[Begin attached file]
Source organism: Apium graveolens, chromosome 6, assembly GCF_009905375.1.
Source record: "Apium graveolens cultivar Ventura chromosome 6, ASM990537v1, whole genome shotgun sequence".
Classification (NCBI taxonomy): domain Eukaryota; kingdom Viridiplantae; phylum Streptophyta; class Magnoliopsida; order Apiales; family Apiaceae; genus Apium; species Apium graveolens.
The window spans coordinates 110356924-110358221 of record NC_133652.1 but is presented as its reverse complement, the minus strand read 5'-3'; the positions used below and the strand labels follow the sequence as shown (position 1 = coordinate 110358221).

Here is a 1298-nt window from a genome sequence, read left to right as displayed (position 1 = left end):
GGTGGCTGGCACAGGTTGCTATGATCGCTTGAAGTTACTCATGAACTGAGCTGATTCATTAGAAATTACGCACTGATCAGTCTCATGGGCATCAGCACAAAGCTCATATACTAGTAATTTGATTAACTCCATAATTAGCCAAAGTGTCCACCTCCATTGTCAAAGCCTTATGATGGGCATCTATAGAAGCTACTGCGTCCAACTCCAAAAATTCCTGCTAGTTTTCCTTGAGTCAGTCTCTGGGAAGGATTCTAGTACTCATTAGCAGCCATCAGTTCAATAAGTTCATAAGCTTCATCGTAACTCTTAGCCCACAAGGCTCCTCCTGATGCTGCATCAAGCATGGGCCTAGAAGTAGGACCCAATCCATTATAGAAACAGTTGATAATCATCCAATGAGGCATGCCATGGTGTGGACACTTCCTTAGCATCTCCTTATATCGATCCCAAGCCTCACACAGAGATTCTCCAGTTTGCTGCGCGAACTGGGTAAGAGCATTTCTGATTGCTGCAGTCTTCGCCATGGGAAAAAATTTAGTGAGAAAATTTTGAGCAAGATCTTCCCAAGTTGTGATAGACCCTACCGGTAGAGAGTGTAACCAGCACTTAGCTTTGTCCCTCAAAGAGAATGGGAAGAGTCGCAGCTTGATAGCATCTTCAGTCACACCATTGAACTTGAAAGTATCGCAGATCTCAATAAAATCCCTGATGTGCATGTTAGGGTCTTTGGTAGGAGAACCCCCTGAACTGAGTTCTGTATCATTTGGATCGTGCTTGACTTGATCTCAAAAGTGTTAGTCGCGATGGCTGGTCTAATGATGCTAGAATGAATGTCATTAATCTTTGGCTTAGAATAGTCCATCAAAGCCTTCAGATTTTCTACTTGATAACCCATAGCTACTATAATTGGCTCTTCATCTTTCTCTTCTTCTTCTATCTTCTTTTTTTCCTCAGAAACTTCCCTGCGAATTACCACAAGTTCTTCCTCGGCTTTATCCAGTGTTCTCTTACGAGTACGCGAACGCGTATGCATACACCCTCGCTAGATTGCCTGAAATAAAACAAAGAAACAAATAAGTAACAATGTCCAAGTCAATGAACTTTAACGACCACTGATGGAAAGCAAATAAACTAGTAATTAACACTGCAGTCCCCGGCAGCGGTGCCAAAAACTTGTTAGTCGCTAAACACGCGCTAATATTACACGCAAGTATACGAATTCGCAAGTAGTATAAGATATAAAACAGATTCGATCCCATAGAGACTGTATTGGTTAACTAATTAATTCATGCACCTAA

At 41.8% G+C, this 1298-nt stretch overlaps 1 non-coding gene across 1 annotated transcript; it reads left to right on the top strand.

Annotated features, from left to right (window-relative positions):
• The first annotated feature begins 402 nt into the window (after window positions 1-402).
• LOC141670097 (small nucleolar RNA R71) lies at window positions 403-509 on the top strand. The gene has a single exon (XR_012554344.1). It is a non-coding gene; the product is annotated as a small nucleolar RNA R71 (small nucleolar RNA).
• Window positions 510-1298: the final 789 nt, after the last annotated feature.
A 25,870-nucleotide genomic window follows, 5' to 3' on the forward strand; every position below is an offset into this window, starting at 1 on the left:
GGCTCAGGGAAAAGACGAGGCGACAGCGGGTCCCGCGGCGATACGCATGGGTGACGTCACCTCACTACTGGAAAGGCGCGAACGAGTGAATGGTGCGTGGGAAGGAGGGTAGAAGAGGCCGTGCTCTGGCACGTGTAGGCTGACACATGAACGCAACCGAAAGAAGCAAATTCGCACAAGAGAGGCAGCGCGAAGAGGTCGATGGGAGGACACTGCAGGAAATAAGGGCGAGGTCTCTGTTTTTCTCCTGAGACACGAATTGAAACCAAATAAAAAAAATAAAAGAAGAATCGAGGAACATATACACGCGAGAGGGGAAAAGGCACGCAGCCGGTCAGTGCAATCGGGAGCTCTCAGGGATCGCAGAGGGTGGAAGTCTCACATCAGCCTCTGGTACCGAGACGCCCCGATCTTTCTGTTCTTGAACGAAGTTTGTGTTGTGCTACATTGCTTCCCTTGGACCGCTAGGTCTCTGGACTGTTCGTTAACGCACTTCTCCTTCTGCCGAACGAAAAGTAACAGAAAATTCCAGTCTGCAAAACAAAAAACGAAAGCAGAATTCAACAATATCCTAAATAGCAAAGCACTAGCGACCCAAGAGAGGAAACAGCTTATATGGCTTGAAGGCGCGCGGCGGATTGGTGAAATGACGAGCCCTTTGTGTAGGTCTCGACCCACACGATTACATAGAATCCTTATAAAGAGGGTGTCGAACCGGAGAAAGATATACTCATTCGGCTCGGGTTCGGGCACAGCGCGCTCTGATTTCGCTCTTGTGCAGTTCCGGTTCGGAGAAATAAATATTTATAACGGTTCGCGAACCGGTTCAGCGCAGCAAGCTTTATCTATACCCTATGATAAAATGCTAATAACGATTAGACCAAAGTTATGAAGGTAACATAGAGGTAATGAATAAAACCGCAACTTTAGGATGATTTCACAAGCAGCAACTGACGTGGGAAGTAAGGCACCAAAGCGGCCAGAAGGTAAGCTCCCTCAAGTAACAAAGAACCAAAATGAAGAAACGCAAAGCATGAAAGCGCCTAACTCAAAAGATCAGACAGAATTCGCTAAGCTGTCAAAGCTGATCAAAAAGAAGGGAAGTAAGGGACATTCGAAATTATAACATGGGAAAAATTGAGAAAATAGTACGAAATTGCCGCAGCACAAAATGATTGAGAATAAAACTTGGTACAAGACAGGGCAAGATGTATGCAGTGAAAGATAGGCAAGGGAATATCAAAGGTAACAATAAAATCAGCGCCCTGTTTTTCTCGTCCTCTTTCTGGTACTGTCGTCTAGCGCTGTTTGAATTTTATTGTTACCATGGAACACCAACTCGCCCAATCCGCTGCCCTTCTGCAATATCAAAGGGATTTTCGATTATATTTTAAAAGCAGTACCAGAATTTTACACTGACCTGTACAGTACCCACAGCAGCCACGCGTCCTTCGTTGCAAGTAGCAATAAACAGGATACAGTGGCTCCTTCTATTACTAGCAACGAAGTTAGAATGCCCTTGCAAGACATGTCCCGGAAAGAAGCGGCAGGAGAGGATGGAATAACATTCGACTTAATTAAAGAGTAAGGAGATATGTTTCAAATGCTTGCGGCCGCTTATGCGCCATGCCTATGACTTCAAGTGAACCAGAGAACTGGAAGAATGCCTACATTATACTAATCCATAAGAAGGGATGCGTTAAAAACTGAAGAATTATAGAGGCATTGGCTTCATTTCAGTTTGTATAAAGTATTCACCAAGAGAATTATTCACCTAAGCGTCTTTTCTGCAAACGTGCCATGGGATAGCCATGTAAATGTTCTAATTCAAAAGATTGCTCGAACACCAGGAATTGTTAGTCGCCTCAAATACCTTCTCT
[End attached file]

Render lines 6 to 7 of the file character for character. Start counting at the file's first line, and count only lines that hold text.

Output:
GGTGGCTGGCACAGGTTGCTATGATCGCTTGAAGTTACTCATGAACTGAGCTGATTCATTAGAAATTACGCACTGATCAGTCTCATGGGCATCAGCACAAAGCTCATATACTAGTAATTTGATTAACTCCATAATTAGCCAAAGTGTCCACCTCCATTGTCAAAGCCTTATGATGGGCATCTATAGAAGCTACTGCGTCCAACTCCAAAAATTCCTGCTAGTTTTCCTTGAGTCAGTCTCTGGGAAGGATTCTAGTACTCATTAGCAGCCATCAGTTCAATAAGTTCATAAGCTTCATCGTAACTCTTAGCCCACAAGGCTCCTCCTGATGCTGCATCAAGCATGGGCCTAGAAGTAGGACCCAATCCATTATAGAAACAGTTGATAATCATCCAATGAGGCATGCCATGGTGTGGACACTTCCTTAGCATCTCCTTATATCGATCCCAAGCCTCACACAGAGATTCTCCAGTTTGCTGCGCGAACTGGGTAAGAGCATTTCTGATTGCTGCAGTCTTCGCCATGGGAAAAAATTTAGTGAGAAAATTTTGAGCAAGATCTTCCCAAGTTGTGATAGACCCTACCGGTAGAGAGTGTAACCAGCACTTAGCTTTGTCCCTCAAAGAGAATGGGAAGAGTCGCAGCTTGATAGCATCTTCAGTCACACCATTGAACTTGAAAGTATCGCAGATCTCAATAAAATCCCTGATGTGCATGTTAGGGTCTTTGGTAGGAGAACCCCCTGAACTGAGTTCTGTATCATTTGGATCGTGCTTGACTTGATCTCAAAAGTGTTAGTCGCGATGGCTGGTCTAATGATGCTAGAATGAATGTCATTAATCTTTGGCTTAGAATAGTCCATCAAAGCCTTCAGATTTTCTACTTGATAACCCATAGCTACTATAATTGGCTCTTCATCTTTCTCTTCTTCTTCTATCTTCTTTTTTTCCTCAGAAACTTCCCTGCGAATTACCACAAGTTCTTCCTCGGCTTTATCCAGTGTTCTCTTACGAGTACGCGAACGCGTATGCATACACCCTCGCTAGATTGCCTGAAATAAAACAAAGAAACAAATAAGTAACAATGTCCAAGTCAATGAACTTTAACGACCACTGATGGAAAGCAAATAAACTAGTAATTAACACTGCAGTCCCCGGCAGCGGTGCCAAAAACTTGTTAGTCGCTAAACACGCGCTAATATTACACGCAAGTATACGAATTCGCAAGTAGTATAAGATATAAAACAGATTCGATCCCATAGAGACTGTATTGGTTAACTAATTAATTCATGCACCTAA

At 41.8% G+C, this 1298-nt stretch overlaps 1 non-coding gene across 1 annotated transcript; it reads left to right on the top strand.